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This article was published 21/7/2020 (333 days ago), so information in it may no longer be current.
The City of Winnipeg is facing more than two dozen disputes over school division property taxes.
The city believes property taxes should be charged on about 25 division-owned non-school buildings, and divisions believe they shouldn’t, said Coun. Brian Mayes (St. Vital).
Mayes, who serves as council’s school board liaison, said the confusion stems from provincial legislation, which exempts schools from paying property taxes to the City of Winnipeg. But school divisions have argued some of their other buildings, such as those that house clinician offices and storage, should also be exempt, he said.
The councillor said the issue has been a point of contention since at least 2014. Three of the current 25 cases are set to go to court, though no hearing date has been set.
"My frustration is all of this time and effort and legal expense for two different levels of government, fighting over really how to interpret legislation from another level of government. I would prefer if the appeal were simpler and could just go to the Municipal Board," said Mayes.
The councillor stressed he’s not critical of the current provincial government on this file, since its officials have been open to discussing it. A Manitoba government spokesperson declined to comment since the issue is before the courts.
A former Brandon School Division trustee, Mayes said he’s not sure whether the divisions should be made to pay property tax on all of the affected buildings.
"The city councillor (in me) likes to see the revenue, the former school trustee thinks those people (in school division offices) are vital to the educational process. I’m conflicted, is a good way of putting it," said Mayes.
The councillor said the matter is complicated because the French and English versions of the tax exemption don’t share the exact same meaning. In French, the exemption applies to property that is "used for the needs of a public school," while the English version exempts property that is "used for a public school."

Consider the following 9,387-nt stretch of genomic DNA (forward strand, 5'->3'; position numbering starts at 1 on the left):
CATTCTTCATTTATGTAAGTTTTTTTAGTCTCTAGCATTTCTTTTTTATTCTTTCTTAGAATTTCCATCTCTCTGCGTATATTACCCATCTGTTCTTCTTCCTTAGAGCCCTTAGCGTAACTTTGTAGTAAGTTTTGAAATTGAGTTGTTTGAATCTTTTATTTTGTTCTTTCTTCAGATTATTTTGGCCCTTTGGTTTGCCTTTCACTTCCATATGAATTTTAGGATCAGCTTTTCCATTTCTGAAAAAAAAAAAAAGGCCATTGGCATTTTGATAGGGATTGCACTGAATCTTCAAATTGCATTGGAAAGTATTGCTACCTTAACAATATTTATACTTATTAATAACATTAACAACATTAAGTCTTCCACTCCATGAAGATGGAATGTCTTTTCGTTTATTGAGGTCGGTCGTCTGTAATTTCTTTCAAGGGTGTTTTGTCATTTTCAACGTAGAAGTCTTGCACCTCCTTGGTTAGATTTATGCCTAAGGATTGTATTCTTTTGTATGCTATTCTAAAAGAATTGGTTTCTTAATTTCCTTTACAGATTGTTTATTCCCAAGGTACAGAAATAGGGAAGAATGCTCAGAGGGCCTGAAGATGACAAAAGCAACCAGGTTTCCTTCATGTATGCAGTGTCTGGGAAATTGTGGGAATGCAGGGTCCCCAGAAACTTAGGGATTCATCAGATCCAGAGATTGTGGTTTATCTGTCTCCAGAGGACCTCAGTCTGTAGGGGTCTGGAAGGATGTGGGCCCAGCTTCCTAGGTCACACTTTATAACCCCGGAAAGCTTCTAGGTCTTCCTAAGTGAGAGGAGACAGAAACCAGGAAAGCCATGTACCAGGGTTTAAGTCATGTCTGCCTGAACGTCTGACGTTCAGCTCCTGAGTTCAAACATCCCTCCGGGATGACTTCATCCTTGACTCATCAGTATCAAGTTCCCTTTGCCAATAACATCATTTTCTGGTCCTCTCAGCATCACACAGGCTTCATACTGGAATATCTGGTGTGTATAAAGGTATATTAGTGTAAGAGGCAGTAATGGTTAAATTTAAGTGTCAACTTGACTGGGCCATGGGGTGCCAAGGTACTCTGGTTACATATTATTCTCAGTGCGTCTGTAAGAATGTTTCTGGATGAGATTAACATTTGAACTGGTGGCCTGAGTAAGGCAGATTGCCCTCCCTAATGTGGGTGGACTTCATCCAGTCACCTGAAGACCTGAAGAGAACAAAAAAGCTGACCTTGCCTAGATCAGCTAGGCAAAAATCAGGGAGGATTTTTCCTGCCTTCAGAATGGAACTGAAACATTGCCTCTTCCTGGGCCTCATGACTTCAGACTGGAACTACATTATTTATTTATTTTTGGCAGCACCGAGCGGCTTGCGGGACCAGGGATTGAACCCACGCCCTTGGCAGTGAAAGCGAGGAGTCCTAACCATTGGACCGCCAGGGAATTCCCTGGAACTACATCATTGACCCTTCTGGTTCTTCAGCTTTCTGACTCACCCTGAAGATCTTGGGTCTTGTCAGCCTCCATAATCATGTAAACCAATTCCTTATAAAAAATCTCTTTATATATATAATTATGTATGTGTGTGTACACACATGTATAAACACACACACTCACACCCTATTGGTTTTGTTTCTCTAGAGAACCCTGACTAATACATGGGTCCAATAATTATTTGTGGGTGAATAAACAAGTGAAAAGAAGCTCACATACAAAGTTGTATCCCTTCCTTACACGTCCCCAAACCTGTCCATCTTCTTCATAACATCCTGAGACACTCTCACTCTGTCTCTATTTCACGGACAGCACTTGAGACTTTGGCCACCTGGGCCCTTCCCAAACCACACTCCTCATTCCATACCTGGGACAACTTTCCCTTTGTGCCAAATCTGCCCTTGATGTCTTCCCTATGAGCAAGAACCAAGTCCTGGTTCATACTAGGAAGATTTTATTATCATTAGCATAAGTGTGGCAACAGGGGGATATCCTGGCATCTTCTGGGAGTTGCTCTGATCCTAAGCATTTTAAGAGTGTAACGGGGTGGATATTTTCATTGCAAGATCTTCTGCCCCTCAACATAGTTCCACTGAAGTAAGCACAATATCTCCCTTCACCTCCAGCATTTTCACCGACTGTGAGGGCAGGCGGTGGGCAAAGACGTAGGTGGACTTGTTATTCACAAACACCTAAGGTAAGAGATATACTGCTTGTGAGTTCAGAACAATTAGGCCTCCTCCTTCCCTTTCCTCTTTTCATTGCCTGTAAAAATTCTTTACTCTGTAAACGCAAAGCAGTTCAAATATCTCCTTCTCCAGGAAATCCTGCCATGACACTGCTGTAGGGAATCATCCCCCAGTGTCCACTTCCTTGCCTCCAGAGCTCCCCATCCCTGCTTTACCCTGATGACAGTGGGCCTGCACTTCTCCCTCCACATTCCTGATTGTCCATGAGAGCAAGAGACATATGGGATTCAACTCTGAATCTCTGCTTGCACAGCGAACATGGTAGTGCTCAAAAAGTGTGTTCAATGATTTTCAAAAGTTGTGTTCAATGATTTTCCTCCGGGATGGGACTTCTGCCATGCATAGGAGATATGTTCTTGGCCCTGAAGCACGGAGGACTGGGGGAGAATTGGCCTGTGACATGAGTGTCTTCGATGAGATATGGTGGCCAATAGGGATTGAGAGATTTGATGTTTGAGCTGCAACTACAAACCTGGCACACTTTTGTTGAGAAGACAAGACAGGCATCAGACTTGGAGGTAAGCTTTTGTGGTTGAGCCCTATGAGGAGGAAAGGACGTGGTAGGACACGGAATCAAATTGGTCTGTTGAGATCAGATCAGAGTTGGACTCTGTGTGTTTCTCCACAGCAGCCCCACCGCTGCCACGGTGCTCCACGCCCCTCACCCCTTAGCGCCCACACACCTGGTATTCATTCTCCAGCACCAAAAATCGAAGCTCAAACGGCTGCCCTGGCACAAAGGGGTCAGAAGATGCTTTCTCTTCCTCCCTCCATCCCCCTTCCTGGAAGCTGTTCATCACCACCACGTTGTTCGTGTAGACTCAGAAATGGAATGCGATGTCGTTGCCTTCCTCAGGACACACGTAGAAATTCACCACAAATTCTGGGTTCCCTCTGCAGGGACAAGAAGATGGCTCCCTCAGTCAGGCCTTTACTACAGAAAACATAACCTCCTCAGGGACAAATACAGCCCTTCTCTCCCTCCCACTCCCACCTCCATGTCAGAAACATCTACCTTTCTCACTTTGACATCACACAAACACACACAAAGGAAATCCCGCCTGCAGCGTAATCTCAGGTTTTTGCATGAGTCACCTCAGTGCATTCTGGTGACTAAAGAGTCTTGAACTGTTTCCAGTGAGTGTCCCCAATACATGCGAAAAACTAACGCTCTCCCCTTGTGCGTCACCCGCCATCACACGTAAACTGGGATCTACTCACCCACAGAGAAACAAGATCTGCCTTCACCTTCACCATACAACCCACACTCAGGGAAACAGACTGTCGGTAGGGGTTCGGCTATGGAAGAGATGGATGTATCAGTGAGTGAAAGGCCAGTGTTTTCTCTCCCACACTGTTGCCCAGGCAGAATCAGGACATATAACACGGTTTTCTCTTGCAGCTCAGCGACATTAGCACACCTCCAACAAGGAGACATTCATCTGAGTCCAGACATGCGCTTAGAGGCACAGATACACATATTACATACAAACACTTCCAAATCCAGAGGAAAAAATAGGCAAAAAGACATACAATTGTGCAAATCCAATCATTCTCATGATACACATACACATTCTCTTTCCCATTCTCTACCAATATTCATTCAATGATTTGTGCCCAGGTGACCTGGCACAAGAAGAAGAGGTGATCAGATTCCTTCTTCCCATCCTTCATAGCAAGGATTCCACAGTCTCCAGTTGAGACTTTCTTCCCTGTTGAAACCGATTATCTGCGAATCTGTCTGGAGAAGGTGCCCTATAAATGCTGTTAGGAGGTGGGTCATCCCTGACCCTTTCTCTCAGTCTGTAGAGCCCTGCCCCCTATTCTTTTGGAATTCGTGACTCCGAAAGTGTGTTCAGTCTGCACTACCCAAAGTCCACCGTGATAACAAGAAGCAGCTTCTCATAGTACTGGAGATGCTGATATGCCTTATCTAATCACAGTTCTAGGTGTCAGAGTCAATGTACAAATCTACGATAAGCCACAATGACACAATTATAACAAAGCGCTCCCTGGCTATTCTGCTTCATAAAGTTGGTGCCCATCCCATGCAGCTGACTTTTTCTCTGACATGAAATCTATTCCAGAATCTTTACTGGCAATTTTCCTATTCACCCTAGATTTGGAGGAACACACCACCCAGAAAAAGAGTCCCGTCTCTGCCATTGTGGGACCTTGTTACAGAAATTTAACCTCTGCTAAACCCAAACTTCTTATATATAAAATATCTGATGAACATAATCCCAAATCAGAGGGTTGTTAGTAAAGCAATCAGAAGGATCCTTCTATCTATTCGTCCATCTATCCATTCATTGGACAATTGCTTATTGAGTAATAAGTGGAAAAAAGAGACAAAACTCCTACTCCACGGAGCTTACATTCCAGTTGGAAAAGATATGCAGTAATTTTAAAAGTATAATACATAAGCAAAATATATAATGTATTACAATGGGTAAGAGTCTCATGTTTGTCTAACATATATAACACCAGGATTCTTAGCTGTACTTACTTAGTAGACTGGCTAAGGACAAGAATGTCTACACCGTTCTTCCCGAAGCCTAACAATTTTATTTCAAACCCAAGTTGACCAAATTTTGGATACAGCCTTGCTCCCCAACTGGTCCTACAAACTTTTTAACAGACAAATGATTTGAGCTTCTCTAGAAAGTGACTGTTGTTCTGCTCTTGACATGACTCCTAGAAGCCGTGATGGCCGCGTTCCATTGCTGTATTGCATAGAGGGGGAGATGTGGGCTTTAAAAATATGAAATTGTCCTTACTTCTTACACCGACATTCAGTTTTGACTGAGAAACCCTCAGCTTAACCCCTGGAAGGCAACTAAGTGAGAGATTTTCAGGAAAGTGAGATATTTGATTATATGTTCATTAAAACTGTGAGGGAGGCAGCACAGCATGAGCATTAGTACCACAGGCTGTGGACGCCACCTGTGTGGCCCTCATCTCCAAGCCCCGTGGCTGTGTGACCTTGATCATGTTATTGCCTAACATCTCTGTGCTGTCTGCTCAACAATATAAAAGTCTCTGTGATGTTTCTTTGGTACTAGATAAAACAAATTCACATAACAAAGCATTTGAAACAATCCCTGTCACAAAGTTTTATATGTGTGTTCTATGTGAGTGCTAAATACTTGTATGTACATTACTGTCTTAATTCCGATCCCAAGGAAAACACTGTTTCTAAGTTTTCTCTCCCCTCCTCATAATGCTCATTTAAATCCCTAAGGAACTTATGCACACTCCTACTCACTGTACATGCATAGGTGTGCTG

One of the court "test cases" involves the former William Russell Elementary School in Windsor Park, which is the Louis Riel School Division Resource Centre. That site offers office and storage space and is used every day, said Mayes. The other two test cases will affect other school division-owned buildings at 1075 Wellington Ave., and 1395-97 Spruce St.
The lawyer for school divisions said the disputes reflect an expansion of school services over recent decades, some of which were centralized in non-school buildings to save money.
Lawyer Mark Newman said those resource buildings could support psychologists, audiologists, library resources, teaching aids, audiovisual equipment and computer equipment.
"What frequently was done in small spaces in schools now has been taken out of a lot of those schools and is done in bigger spaces off-site… but in buildings owned by the school divisions, whose sole purpose is to support the broad education objectives that our school systems have these days," said Newman.
"The nub of this is that school divisions don’t have buildings, generally speaking, that aren’t used for the benefit of students," he added.
Born and raised in Winnipeg, Joyanne loves to tell the stories of this city, especially when politics is involved. Joyanne became the city hall reporter for the Winnipeg Free Press in early 2020.